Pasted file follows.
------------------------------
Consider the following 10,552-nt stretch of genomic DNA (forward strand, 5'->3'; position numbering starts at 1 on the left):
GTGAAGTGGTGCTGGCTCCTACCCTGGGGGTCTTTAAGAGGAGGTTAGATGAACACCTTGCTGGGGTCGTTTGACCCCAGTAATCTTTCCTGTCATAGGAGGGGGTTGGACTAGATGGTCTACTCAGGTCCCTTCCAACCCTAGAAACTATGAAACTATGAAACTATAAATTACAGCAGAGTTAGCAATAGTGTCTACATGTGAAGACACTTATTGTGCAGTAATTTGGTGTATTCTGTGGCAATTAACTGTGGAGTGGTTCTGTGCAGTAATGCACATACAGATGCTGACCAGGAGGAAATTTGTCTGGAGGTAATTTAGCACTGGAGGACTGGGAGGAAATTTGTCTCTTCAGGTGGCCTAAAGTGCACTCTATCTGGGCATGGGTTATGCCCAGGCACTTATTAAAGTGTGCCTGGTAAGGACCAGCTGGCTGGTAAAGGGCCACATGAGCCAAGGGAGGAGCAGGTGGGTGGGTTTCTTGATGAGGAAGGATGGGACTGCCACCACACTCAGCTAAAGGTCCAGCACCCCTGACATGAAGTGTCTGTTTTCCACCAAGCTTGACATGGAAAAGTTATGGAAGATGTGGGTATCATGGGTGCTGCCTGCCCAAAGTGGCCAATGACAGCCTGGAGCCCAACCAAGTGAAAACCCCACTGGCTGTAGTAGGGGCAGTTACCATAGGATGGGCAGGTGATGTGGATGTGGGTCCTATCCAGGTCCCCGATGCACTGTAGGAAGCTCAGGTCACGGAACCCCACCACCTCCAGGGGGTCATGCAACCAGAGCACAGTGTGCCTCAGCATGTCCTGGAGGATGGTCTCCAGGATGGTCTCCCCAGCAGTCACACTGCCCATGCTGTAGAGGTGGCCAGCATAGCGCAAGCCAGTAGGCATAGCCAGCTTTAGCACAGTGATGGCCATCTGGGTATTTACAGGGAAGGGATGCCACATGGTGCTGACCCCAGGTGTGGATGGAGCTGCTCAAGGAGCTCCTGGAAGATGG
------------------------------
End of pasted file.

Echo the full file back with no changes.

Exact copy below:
Consider the following 10,552-nt stretch of genomic DNA (forward strand, 5'->3'; position numbering starts at 1 on the left):
GTGAAGTGGTGCTGGCTCCTACCCTGGGGGTCTTTAAGAGGAGGTTAGATGAACACCTTGCTGGGGTCGTTTGACCCCAGTAATCTTTCCTGTCATAGGAGGGGGTTGGACTAGATGGTCTACTCAGGTCCCTTCCAACCCTAGAAACTATGAAACTATGAAACTATAAATTACAGCAGAGTTAGCAATAGTGTCTACATGTGAAGACACTTATTGTGCAGTAATTTGGTGTATTCTGTGGCAATTAACTGTGGAGTGGTTCTGTGCAGTAATGCACATACAGATGCTGACCAGGAGGAAATTTGTCTGGAGGTAATTTAGCACTGGAGGACTGGGAGGAAATTTGTCTCTTCAGGTGGCCTAAAGTGCACTCTATCTGGGCATGGGTTATGCCCAGGCACTTATTAAAGTGTGCCTGGTAAGGACCAGCTGGCTGGTAAAGGGCCACATGAGCCAAGGGAGGAGCAGGTGGGTGGGTTTCTTGATGAGGAAGGATGGGACTGCCACCACACTCAGCTAAAGGTCCAGCACCCCTGACATGAAGTGTCTGTTTTCCACCAAGCTTGACATGGAAAAGTTATGGAAGATGTGGGTATCATGGGTGCTGCCTGCCCAAAGTGGCCAATGACAGCCTGGAGCCCAACCAAGTGAAAACCCCACTGGCTGTAGTAGGGGCAGTTACCATAGGATGGGCAGGTGATGTGGATGTGGGTCCTATCCAGGTCCCCGATGCACTGTAGGAAGCTCAGGTCACGGAACCCCACCACCTCCAGGGGGTCATGCAACCAGAGCACAGTGTGCCTCAGCATGTCCTGGAGGATGGTCTCCAGGATGGTCTCCCCAGCAGTCACACTGCCCATGCTGTAGAGGTGGCCAGCATAGCGCAAGCCAGTAGGCATAGCCAGCTTTAGCACAGTGATGGCCATCTGGGTATTTACAGGGAAGGGATGCCACATGGTGCTGACCCCAGGTGTGGATGGAGCTGCTCAAGGAGCTCCTGGAAGATGG